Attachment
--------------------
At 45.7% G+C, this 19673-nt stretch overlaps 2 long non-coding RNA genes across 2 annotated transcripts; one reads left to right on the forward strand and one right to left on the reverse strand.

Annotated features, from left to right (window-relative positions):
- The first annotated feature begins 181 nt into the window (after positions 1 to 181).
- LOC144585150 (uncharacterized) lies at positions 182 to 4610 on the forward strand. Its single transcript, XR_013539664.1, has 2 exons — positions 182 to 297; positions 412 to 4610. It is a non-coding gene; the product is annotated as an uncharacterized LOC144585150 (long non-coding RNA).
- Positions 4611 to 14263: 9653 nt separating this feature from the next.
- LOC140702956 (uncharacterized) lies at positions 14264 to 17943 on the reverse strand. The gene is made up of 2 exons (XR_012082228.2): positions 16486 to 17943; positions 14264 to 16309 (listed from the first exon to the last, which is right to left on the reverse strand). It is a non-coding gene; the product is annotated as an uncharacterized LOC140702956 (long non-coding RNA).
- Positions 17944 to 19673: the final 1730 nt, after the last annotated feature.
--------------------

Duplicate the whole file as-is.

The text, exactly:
At 45.7% G+C, this 19673-nt stretch overlaps 2 long non-coding RNA genes across 2 annotated transcripts; one reads left to right on the forward strand and one right to left on the reverse strand.

Annotated features, from left to right (window-relative positions):
- The first annotated feature begins 181 nt into the window (after positions 1 to 181).
- LOC144585150 (uncharacterized) lies at positions 182 to 4610 on the forward strand. Its single transcript, XR_013539664.1, has 2 exons — positions 182 to 297; positions 412 to 4610. It is a non-coding gene; the product is annotated as an uncharacterized LOC144585150 (long non-coding RNA).
- Positions 4611 to 14263: 9653 nt separating this feature from the next.
- LOC140702956 (uncharacterized) lies at positions 14264 to 17943 on the reverse strand. The gene is made up of 2 exons (XR_012082228.2): positions 16486 to 17943; positions 14264 to 16309 (listed from the first exon to the last, which is right to left on the reverse strand). It is a non-coding gene; the product is annotated as an uncharacterized LOC140702956 (long non-coding RNA).
- Positions 17944 to 19673: the final 1730 nt, after the last annotated feature.